Editor’s intro: When approaching the New Year, be ready to grow your practice through options for dental sleep medicine. Glennine Varga offers tips on how to proceed.
Are you ready? As we approach 2020 there are many things I’m excited about that will bring awareness to your dental sleep medicine practices across the US. New technology, public awareness and collaboration all will play a role in patients asking dentists about sleep breathing and optimal airway health. Again I ask, are you ready?
For over 20 years I’ve witnessed the dental profession identify how dental professionals can make an impact on airway health. In the past two years, the volume has increased tremendously. More and more patients are asking about it, physicians are reaching out to dentists asking if they can help, companies and corporations are creating products and services specifically for our industry. Let’s dive into these things I’m excited about and identify how team can get involved.
I have had the honor of working with hundreds of dental offices that are incorporating sleep breathing disorders into their practices. Most will ask which software should I get? My answer is to check them all out! What it comes down to is how well the system works in your hands. It’s like your phone – you’ve got to know how to work it because you will be using it daily. I’m excited for the new system MD Fusion and Lyon Dental. They offer a cloud-based documentation system and medical billing services. Like Dental Sleep Solutions (DS3), the system was created by a practicing and board-certified DSM dentist. My go-to is DentalWriter – I’m biased because I used it in practice and trained on it for 10 years. Also, I love the team. They are very informative – Rose Nierman does a great job of keeping everyone up to date on the changing landscape of DSM.
Rhinomanometer by BioResearch is not new technology. BioResearch, a 50 plus year old company in Milwaukee, is introducing this technology to the dental field for the first time. Many DSM dentists have heard of rhinometry which is acoustic measurements of the nose. Rhinomanometry is different as it measures nasal airflow, which allows dentists and team to evaluate if flow limitation plays a role which may require a referral to an otolaryngologist or incorporating nasal dilators like MaxAir Nose Cones or Mute. People with a nasal flow limitation adapt to it as do our structures and systems. When this phenomenon is identified and corrected, we rejoice because when nasal flow increases it makes us very happy. If this can be identified in a growing child, the structure can be influenced in several ways to improve the airway. Treating adult patients with oral appliances should always be a wonderful service to provide. Identifying problems in children can improve their sleep, cognition, mood, health, social interaction and dental health. WOW what a great profession to be in! I’m so excited for our future!
Collaboration of professions and public awareness is starting to increase. The time is here for physicians and dentists to work more closely to identify and increase airway possibilities for patients. October 2, 2019, (O2) was the inaugural Global Airway Health Day! Start preparing your efforts early for 2020, celebrate it and have fun doing it. I envision pajamas, buttons, signs and eye masks – anything to bring awareness to this great day! Visit https://airwayhealth.org for more information. Also, there are many organizations offering CE in sleep breathing, airway or OSA. Plan out your year of CE! I’m excited about Pankey Institute’s Advanced Airway course, the American Academy of Dental Sleep Medicine’s (AADSM) Business of DSM course and the American Dental Association’s (ADA) Children’s Airway Conference.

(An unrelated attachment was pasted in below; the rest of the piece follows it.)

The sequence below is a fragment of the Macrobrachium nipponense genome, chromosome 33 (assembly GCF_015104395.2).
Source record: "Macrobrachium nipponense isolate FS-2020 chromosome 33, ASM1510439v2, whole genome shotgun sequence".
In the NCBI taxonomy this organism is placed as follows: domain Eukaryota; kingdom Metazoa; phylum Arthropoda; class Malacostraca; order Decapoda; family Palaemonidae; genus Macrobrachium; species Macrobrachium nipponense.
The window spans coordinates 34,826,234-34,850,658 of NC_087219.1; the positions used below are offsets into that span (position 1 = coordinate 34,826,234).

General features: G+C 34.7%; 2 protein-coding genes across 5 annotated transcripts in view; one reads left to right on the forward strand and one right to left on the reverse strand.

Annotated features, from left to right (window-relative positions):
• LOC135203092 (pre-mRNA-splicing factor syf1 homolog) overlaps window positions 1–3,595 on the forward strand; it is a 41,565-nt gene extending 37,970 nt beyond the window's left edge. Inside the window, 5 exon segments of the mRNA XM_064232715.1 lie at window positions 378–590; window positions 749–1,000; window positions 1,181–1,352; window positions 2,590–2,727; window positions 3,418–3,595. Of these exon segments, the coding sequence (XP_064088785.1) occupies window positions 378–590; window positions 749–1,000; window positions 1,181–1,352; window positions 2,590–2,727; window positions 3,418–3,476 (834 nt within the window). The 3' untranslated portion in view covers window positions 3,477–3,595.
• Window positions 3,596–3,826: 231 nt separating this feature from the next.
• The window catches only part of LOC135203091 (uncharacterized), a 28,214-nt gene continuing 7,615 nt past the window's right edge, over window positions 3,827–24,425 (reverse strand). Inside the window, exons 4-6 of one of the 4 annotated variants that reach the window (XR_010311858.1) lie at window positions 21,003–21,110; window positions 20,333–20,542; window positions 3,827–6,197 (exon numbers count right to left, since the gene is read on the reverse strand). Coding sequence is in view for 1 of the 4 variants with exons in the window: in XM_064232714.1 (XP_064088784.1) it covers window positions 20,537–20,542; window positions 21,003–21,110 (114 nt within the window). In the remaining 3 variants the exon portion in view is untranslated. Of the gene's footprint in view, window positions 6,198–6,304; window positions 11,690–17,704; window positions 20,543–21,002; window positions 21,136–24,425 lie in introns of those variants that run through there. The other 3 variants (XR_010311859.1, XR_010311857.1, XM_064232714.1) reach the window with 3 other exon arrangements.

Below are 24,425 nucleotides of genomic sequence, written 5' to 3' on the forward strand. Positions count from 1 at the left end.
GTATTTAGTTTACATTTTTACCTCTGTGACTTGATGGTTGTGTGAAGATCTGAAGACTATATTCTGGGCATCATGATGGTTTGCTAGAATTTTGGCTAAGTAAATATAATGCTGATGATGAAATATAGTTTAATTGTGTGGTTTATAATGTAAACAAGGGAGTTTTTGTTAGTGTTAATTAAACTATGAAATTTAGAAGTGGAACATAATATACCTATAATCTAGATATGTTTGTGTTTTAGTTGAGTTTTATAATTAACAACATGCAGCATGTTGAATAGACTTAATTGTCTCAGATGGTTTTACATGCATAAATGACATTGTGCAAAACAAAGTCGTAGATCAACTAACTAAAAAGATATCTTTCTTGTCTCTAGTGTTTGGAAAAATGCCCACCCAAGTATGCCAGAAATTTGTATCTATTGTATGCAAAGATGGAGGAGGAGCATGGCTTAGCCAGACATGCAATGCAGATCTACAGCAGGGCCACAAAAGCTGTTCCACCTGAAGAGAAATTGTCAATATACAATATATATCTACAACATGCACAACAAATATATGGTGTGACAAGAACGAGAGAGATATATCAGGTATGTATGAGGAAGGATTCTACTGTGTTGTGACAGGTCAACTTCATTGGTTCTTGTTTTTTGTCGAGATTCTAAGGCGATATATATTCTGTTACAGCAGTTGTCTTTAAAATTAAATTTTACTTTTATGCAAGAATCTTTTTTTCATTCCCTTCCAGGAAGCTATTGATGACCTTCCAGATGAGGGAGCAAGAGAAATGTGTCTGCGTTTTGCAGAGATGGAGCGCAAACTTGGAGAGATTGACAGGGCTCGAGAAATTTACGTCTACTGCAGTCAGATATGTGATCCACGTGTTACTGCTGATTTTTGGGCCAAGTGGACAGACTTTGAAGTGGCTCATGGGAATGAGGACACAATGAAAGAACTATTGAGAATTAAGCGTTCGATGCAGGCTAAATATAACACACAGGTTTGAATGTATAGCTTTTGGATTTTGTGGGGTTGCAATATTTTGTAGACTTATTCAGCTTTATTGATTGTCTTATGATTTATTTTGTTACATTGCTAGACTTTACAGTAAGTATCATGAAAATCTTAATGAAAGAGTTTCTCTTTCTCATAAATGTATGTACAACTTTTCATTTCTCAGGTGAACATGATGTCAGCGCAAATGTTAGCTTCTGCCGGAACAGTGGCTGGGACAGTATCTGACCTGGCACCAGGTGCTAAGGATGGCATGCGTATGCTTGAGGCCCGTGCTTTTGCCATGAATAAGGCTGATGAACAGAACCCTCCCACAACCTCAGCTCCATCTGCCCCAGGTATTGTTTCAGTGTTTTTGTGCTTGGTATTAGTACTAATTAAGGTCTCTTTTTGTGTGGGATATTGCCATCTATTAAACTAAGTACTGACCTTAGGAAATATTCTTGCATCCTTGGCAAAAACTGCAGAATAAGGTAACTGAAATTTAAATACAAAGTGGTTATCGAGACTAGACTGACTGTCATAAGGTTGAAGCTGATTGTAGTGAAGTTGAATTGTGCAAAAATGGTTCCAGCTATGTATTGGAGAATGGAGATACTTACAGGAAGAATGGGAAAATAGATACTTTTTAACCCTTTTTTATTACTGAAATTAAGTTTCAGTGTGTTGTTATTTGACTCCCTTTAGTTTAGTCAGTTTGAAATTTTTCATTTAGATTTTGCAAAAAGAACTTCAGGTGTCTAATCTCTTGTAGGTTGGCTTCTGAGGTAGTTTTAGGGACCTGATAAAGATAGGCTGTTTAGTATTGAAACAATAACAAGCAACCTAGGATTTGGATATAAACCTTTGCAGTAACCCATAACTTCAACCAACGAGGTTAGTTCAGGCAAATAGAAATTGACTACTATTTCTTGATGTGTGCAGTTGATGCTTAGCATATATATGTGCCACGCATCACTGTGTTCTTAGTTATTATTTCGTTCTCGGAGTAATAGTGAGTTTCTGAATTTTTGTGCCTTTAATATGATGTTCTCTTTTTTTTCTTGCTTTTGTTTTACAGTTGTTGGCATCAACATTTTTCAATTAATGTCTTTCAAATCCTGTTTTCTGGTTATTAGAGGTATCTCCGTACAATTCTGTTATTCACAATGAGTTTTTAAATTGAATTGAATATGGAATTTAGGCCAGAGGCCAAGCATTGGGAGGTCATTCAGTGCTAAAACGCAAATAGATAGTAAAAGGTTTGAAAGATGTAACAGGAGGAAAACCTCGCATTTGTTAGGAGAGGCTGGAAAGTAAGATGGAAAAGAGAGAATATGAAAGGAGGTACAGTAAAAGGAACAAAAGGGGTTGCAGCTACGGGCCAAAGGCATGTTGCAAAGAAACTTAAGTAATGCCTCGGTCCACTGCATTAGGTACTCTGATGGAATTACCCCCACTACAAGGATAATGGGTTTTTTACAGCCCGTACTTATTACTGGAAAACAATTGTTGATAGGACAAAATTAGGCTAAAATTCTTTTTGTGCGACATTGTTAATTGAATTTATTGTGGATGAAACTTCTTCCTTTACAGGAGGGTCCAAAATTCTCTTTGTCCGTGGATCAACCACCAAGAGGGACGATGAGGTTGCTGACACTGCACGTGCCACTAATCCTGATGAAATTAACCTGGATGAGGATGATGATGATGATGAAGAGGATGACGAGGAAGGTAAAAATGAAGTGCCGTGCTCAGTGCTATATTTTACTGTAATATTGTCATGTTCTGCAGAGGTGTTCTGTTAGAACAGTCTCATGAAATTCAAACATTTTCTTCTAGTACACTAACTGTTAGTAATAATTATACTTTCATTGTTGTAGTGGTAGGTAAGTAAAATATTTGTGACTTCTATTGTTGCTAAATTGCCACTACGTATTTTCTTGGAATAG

Your next team meeting can include the following action items:
- Evaluate your office and the use or non-use of technology. If you already have technology, refresh yourself with the training and ways to introduce it to your patients. If you do not, check out ways to evaluate nasal flow as well as screening for sleep breathing disorders.
- Check out ancillary items such as nose cones, white noise apps, and humidifiers. As public awareness increases you want your patients to know you offer airway therapies. Pick up some ancillary items to accompany your oral appliance therapy or simply display information regarding them.
- Plan Global Airway Health Day 2020. Start your airway awareness campaign now and keep it going all year round. Yes, there is a day for it, but it should be celebrated every day or at least discussed with your patients. Everyone breathes every day, right?
- Take time for Continuing Education. It’s always good to get educated. The more you are exposed to airway topics the better you will be able to spread the word throughout your office. Not to mention CE trips should be fun and a great time to bond as a team!
I’m confident our patients are in great hands and I’m happy this industry is growing and will continue to improve on patient’s ability to get a good night’s sleep and improved overall health and wellness. Thank you to DSP and Dr. Steve Carstensen for your combined efforts over the past 5 years of great editorial content!
When approaching the New Year and thinking of expanding your practice’s options, here is another article by Glennine Varga to help expand the DSM aspect of your practice.